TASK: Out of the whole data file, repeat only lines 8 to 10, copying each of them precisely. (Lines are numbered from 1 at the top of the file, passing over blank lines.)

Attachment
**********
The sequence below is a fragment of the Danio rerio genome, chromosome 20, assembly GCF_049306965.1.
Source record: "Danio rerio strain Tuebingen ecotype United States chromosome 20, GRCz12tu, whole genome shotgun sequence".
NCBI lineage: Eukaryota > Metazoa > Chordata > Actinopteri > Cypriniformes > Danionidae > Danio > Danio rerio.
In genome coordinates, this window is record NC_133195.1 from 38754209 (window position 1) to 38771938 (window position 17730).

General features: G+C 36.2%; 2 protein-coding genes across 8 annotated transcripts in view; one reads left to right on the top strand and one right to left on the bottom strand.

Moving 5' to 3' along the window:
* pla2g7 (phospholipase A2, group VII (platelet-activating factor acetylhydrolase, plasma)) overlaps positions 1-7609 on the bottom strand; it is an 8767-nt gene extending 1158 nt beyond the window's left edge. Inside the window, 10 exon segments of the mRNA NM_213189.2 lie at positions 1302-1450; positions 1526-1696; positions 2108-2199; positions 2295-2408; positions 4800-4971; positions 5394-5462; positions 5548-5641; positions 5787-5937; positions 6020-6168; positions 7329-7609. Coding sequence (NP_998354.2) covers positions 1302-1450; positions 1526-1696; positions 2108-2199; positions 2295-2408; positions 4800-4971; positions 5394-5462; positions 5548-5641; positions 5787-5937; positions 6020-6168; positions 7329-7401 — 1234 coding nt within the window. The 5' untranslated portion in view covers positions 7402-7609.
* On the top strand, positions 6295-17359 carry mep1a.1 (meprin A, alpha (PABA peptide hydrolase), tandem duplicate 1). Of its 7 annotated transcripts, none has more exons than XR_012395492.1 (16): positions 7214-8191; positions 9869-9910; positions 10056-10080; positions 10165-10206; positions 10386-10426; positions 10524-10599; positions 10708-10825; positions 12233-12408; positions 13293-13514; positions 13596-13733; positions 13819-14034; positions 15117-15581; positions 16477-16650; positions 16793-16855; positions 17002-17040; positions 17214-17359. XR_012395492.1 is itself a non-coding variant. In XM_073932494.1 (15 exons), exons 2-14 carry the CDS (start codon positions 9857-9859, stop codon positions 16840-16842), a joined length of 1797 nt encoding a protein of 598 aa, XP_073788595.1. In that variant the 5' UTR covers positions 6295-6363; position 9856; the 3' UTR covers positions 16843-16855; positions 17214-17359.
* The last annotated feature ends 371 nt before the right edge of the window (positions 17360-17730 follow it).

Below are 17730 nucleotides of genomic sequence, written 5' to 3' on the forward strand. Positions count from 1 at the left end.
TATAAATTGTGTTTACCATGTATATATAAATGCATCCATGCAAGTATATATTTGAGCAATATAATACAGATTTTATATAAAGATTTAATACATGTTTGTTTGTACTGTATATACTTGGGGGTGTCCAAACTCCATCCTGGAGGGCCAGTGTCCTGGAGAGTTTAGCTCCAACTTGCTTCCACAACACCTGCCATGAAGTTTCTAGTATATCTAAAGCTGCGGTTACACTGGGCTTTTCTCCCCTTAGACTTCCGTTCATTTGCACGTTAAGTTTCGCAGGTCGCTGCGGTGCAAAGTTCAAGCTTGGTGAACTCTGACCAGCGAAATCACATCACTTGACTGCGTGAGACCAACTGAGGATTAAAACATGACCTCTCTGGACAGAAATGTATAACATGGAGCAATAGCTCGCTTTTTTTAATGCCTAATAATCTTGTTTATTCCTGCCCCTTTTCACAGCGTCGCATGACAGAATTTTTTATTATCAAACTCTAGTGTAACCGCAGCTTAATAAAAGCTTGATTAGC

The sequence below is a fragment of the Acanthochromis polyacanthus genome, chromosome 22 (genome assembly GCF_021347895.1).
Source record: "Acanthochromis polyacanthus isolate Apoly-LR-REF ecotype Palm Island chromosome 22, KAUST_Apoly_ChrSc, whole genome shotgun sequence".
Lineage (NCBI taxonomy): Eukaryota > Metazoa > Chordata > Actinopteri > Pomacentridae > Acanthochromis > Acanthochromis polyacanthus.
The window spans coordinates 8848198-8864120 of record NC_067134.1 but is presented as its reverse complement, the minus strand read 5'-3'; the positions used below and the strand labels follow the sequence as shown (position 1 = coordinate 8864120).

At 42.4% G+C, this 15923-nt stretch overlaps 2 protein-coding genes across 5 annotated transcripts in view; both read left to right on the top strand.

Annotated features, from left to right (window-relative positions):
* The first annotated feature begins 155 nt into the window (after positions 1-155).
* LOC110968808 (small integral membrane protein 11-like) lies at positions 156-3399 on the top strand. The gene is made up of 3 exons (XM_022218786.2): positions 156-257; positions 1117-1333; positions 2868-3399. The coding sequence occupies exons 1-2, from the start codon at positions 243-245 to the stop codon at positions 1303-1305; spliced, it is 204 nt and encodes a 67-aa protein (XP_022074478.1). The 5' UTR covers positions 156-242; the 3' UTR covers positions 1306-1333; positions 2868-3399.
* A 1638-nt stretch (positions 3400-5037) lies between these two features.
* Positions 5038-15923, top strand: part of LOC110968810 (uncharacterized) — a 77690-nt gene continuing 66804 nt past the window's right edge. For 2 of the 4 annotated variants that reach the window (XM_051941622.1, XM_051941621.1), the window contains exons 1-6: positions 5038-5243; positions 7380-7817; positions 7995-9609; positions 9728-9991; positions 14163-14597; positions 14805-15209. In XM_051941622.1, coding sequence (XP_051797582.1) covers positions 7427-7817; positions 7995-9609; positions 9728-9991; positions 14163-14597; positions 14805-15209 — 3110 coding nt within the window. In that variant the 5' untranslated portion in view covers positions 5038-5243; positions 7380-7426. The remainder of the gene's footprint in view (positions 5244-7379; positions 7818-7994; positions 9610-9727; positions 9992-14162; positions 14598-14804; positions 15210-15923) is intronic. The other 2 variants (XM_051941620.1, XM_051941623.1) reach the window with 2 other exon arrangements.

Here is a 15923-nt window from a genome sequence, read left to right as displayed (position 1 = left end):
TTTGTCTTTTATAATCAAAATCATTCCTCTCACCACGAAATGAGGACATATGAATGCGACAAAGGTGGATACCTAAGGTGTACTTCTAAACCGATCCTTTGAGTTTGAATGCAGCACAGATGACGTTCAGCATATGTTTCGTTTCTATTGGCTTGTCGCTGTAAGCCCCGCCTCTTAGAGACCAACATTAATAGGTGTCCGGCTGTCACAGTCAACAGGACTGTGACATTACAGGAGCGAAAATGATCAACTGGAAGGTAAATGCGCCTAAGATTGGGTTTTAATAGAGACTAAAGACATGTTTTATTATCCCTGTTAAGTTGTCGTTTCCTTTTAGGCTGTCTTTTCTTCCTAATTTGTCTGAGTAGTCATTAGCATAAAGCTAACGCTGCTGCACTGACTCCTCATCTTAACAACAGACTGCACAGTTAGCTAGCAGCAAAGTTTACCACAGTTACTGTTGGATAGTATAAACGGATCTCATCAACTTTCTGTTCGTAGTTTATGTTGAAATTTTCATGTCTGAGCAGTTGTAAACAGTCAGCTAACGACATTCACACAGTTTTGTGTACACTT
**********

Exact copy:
* On the top strand, positions 6295-17359 carry mep1a.1 (meprin A, alpha (PABA peptide hydrolase), tandem duplicate 1). Of its 7 annotated transcripts, none has more exons than XR_012395492.1 (16): positions 7214-8191; positions 9869-9910; positions 10056-10080; positions 10165-10206; positions 10386-10426; positions 10524-10599; positions 10708-10825; positions 12233-12408; positions 13293-13514; positions 13596-13733; positions 13819-14034; positions 15117-15581; positions 16477-16650; positions 16793-16855; positions 17002-17040; positions 17214-17359. XR_012395492.1 is itself a non-coding variant. In XM_073932494.1 (15 exons), exons 2-14 carry the CDS (start codon positions 9857-9859, stop codon positions 16840-16842), a joined length of 1797 nt encoding a protein of 598 aa, XP_073788595.1. In that variant the 5' UTR covers positions 6295-6363; position 9856; the 3' UTR covers positions 16843-16855; positions 17214-17359.
* The last annotated feature ends 371 nt before the right edge of the window (positions 17360-17730 follow it).

Below are 17730 nucleotides of genomic sequence, written 5' to 3' on the forward strand. Positions count from 1 at the left end.